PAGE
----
Ben Adams Architects’ proposals will add three new storeys to 1980s Minerva House

Southwark Council is poised to approve the upwards extension of a 1980s office block that fronts the River Thames a stone’s throw from Southwark Cathedral.

Ben Adams Architects’ proposals would add three new storeys to Minerva House, which was designed by Michael Twigg Brown and Partners and completed in 1983, taking its total height to nine storeys.

The Southwark Street practice’s plans were drawn up for Pontsarn Investments – which is a wholly-owned subsidiary of Great Portland Estates. They would add 6,400sq m of floorspace to Minerva House, giving it a new total of 18,750sq m. Four new roof terraces for occupants of the offices are also proposed, along with the extension and re-cladding of the southern part of the building, which faces Montague Close.

But the plans, first lodged in 2021, have attracted 201 objections, expressing concerns about the impact on grade I-listed Southwark Cathedral and other nearby heritage buildings. Opponents also questioned the need for new office space.


In contrast, a report to tonight’s meeting of Southwark Council’s Planning Committee said just five comments in support of the proposals had been received.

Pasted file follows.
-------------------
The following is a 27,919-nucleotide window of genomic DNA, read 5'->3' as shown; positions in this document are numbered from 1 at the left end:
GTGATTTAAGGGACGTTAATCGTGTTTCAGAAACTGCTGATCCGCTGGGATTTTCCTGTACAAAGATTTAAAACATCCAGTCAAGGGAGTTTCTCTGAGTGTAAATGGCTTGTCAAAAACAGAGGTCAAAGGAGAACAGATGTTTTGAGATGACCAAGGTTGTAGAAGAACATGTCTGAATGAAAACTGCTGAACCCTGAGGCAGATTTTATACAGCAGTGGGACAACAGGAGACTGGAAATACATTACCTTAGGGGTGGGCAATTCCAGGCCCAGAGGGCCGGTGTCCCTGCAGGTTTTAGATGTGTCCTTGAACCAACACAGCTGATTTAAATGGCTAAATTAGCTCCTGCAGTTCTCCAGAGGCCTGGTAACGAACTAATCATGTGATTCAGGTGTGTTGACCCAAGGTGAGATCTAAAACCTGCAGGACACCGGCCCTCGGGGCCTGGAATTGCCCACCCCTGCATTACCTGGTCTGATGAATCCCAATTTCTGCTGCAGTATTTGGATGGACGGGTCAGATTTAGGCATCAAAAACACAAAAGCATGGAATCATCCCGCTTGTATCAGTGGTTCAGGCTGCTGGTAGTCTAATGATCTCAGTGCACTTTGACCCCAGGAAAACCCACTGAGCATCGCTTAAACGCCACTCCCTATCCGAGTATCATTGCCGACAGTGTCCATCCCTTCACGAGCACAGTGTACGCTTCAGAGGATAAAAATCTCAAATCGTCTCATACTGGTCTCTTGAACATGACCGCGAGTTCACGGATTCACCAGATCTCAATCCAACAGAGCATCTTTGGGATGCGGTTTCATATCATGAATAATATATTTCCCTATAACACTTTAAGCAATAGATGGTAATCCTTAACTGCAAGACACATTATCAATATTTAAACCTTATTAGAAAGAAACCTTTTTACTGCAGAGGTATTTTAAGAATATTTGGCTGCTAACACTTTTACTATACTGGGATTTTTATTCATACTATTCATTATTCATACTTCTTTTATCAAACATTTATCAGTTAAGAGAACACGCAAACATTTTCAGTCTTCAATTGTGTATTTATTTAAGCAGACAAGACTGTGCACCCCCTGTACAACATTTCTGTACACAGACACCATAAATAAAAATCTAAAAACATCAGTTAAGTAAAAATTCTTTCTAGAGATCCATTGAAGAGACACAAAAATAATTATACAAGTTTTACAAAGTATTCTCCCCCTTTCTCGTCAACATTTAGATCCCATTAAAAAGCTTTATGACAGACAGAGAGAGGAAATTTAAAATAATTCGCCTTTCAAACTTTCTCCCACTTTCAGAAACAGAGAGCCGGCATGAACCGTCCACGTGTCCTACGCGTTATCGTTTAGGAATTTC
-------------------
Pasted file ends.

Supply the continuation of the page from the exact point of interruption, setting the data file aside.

Recommending the proposals for approval, Southwark planning officers acknowledged an impact on the cathedral and nearby heritage assets, but said it was assessed as “less than substantial” in the language of the National Planning Policy Framework.

They said the fact that the developers had committed to making 10% of the uplift in workspace that the extension of Minerva House would deliver “affordable” for small- and medium-sized enterprises was a tangible benefit of the project that offset the harm. The report said “affordable” meant a minimum of 50% discount on market rates.


Ben Adams Architects’ proposals for the extension of Minerva House in Southwark, seen from the south

Officers added that the “high quality design” of the re-clad and extended building would also be also be a public benefit.

“When the limited order of harm is considered in the balance it is considered that the public benefits provide the clear and convincing justification for the development sufficient to satisfy the test in the NPPF,” they said.


Minerva House seen from the south-east

Officers concluded that the refurbishment and extension of Minerva House will help deliver “key aspirations” of the Southwark Plan, including an increase in office space and jobs in the north of the borough, along with sustainable development to contribute to the council’s climate-change policies.

In addition to office space, Minerva House also contains 12 flats – but they are not affected by the Ben Adams proposals.

Councillors meet at 6.30pm to determine the application.